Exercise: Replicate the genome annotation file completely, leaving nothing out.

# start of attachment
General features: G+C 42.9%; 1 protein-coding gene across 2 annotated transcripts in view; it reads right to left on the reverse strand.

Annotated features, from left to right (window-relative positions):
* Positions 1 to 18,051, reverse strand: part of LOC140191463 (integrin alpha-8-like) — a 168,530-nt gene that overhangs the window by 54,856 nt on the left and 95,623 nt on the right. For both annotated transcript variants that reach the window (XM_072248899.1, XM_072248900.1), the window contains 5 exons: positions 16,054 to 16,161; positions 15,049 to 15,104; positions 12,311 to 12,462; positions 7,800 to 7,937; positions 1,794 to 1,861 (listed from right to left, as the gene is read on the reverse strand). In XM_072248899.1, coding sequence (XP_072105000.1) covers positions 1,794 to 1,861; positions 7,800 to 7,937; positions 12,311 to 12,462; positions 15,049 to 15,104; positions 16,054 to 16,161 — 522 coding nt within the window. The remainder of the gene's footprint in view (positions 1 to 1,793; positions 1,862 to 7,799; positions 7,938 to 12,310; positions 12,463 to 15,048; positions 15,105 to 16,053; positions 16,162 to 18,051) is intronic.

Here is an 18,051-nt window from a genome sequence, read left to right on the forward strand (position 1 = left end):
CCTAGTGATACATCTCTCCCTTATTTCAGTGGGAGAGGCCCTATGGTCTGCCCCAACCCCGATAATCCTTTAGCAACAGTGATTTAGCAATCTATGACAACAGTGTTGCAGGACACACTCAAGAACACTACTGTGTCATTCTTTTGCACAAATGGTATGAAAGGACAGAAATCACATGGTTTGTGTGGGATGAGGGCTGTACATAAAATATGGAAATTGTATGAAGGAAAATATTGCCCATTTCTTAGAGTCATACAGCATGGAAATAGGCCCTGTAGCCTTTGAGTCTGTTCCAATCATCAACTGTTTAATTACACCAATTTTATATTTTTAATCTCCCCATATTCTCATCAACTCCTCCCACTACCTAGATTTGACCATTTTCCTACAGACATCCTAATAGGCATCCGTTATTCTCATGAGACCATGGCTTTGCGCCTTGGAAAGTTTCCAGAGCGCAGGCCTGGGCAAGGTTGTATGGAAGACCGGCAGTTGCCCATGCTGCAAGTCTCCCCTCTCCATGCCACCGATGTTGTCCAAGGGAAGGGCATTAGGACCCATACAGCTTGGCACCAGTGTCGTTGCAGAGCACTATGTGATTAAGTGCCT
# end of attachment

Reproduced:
General features: G+C 42.9%; 1 protein-coding gene across 2 annotated transcripts in view; it reads right to left on the reverse strand.

Annotated features, from left to right (window-relative positions):
* Positions 1 to 18,051, reverse strand: part of LOC140191463 (integrin alpha-8-like) — a 168,530-nt gene that overhangs the window by 54,856 nt on the left and 95,623 nt on the right. For both annotated transcript variants that reach the window (XM_072248899.1, XM_072248900.1), the window contains 5 exons: positions 16,054 to 16,161; positions 15,049 to 15,104; positions 12,311 to 12,462; positions 7,800 to 7,937; positions 1,794 to 1,861 (listed from right to left, as the gene is read on the reverse strand). In XM_072248899.1, coding sequence (XP_072105000.1) covers positions 1,794 to 1,861; positions 7,800 to 7,937; positions 12,311 to 12,462; positions 15,049 to 15,104; positions 16,054 to 16,161 — 522 coding nt within the window. The remainder of the gene's footprint in view (positions 1 to 1,793; positions 1,862 to 7,799; positions 7,938 to 12,310; positions 12,463 to 15,048; positions 15,105 to 16,053; positions 16,162 to 18,051) is intronic.

Here is an 18,051-nt window from a genome sequence, read left to right on the forward strand (position 1 = left end):
CCTAGTGATACATCTCTCCCTTATTTCAGTGGGAGAGGCCCTATGGTCTGCCCCAACCCCGATAATCCTTTAGCAACAGTGATTTAGCAATCTATGACAACAGTGTTGCAGGACACACTCAAGAACACTACTGTGTCATTCTTTTGCACAAATGGTATGAAAGGACAGAAATCACATGGTTTGTGTGGGATGAGGGCTGTACATAAAATATGGAAATTGTATGAAGGAAAATATTGCCCATTTCTTAGAGTCATACAGCATGGAAATAGGCCCTGTAGCCTTTGAGTCTGTTCCAATCATCAACTGTTTAATTACACCAATTTTATATTTTTAATCTCCCCATATTCTCATCAACTCCTCCCACTACCTAGATTTGACCATTTTCCTACAGACATCCTAATAGGCATCCGTTATTCTCATGAGACCATGGCTTTGCGCCTTGGAAAGTTTCCAGAGCGCAGGCCTGGGCAAGGTTGTATGGAAGACCGGCAGTTGCCCATGCTGCAAGTCTCCCCTCTCCATGCCACCGATGTTGTCCAAGGGAAGGGCATTAGGACCCATACAGCTTGGCACCAGTGTCGTTGCAGAGCACTATGTGATTAAGTGCCT